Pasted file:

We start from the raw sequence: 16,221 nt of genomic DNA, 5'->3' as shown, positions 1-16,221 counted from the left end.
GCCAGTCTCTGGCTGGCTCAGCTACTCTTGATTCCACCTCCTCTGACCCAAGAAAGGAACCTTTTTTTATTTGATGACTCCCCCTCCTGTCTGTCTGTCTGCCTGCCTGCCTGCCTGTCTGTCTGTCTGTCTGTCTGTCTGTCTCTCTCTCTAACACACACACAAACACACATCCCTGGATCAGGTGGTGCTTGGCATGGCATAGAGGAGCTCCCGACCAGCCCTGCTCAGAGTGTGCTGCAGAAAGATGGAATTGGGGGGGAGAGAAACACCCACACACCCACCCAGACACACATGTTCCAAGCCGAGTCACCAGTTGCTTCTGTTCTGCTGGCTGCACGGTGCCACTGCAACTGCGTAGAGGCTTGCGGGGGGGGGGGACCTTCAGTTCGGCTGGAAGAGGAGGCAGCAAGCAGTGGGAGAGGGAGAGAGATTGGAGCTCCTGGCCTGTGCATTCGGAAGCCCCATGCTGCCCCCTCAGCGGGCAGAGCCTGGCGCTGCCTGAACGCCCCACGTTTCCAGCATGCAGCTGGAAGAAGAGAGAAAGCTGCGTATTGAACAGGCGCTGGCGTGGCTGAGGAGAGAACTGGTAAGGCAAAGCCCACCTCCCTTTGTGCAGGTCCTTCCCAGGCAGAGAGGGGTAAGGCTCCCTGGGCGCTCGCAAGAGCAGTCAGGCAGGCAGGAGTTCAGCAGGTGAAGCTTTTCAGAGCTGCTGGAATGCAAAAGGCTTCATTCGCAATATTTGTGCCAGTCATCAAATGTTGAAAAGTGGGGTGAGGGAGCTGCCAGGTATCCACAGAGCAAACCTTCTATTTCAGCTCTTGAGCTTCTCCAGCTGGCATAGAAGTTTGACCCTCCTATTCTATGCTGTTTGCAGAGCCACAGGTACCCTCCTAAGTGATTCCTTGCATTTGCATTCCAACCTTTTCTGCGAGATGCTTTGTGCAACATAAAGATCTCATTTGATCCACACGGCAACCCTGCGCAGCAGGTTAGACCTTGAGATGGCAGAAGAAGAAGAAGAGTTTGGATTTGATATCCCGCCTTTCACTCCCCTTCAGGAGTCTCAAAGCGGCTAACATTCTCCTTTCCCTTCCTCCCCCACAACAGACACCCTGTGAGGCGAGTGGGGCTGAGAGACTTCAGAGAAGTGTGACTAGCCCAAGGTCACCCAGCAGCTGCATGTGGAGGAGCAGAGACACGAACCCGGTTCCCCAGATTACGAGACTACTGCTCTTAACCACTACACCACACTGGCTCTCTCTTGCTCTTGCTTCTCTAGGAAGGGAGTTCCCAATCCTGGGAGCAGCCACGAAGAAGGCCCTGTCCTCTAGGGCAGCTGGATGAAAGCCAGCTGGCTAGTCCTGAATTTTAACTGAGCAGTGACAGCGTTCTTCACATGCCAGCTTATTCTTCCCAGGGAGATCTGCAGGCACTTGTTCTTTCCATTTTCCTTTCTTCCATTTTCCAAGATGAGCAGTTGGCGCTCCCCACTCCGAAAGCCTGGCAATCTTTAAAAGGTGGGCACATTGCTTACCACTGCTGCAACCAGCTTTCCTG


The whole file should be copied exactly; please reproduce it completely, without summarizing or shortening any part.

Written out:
We start from the raw sequence: 16,221 nt of genomic DNA, 5'->3' as shown, positions 1-16,221 counted from the left end.
GCCAGTCTCTGGCTGGCTCAGCTACTCTTGATTCCACCTCCTCTGACCCAAGAAAGGAACCTTTTTTTATTTGATGACTCCCCCTCCTGTCTGTCTGTCTGCCTGCCTGCCTGCCTGTCTGTCTGTCTGTCTGTCTGTCTGTCTCTCTCTCTAACACACACACAAACACACATCCCTGGATCAGGTGGTGCTTGGCATGGCATAGAGGAGCTCCCGACCAGCCCTGCTCAGAGTGTGCTGCAGAAAGATGGAATTGGGGGGGAGAGAAACACCCACACACCCACCCAGACACACATGTTCCAAGCCGAGTCACCAGTTGCTTCTGTTCTGCTGGCTGCACGGTGCCACTGCAACTGCGTAGAGGCTTGCGGGGGGGGGGGACCTTCAGTTCGGCTGGAAGAGGAGGCAGCAAGCAGTGGGAGAGGGAGAGAGATTGGAGCTCCTGGCCTGTGCATTCGGAAGCCCCATGCTGCCCCCTCAGCGGGCAGAGCCTGGCGCTGCCTGAACGCCCCACGTTTCCAGCATGCAGCTGGAAGAAGAGAGAAAGCTGCGTATTGAACAGGCGCTGGCGTGGCTGAGGAGAGAACTGGTAAGGCAAAGCCCACCTCCCTTTGTGCAGGTCCTTCCCAGGCAGAGAGGGGTAAGGCTCCCTGGGCGCTCGCAAGAGCAGTCAGGCAGGCAGGAGTTCAGCAGGTGAAGCTTTTCAGAGCTGCTGGAATGCAAAAGGCTTCATTCGCAATATTTGTGCCAGTCATCAAATGTTGAAAAGTGGGGTGAGGGAGCTGCCAGGTATCCACAGAGCAAACCTTCTATTTCAGCTCTTGAGCTTCTCCAGCTGGCATAGAAGTTTGACCCTCCTATTCTATGCTGTTTGCAGAGCCACAGGTACCCTCCTAAGTGATTCCTTGCATTTGCATTCCAACCTTTTCTGCGAGATGCTTTGTGCAACATAAAGATCTCATTTGATCCACACGGCAACCCTGCGCAGCAGGTTAGACCTTGAGATGGCAGAAGAAGAAGAAGAGTTTGGATTTGATATCCCGCCTTTCACTCCCCTTCAGGAGTCTCAAAGCGGCTAACATTCTCCTTTCCCTTCCTCCCCCACAACAGACACCCTGTGAGGCGAGTGGGGCTGAGAGACTTCAGAGAAGTGTGACTAGCCCAAGGTCACCCAGCAGCTGCATGTGGAGGAGCAGAGACACGAACCCGGTTCCCCAGATTACGAGACTACTGCTCTTAACCACTACACCACACTGGCTCTCTCTTGCTCTTGCTTCTCTAGGAAGGGAGTTCCCAATCCTGGGAGCAGCCACGAAGAAGGCCCTGTCCTCTAGGGCAGCTGGATGAAAGCCAGCTGGCTAGTCCTGAATTTTAACTGAGCAGTGACAGCGTTCTTCACATGCCAGCTTATTCTTCCCAGGGAGATCTGCAGGCACTTGTTCTTTCCATTTTCCTTTCTTCCATTTTCCAAGATGAGCAGTTGGCGCTCCCCACTCCGAAAGCCTGGCAATCTTTAAAAGGTGGGCACATTGCTTACCACTGCTGCAACCAGCTTTCCTG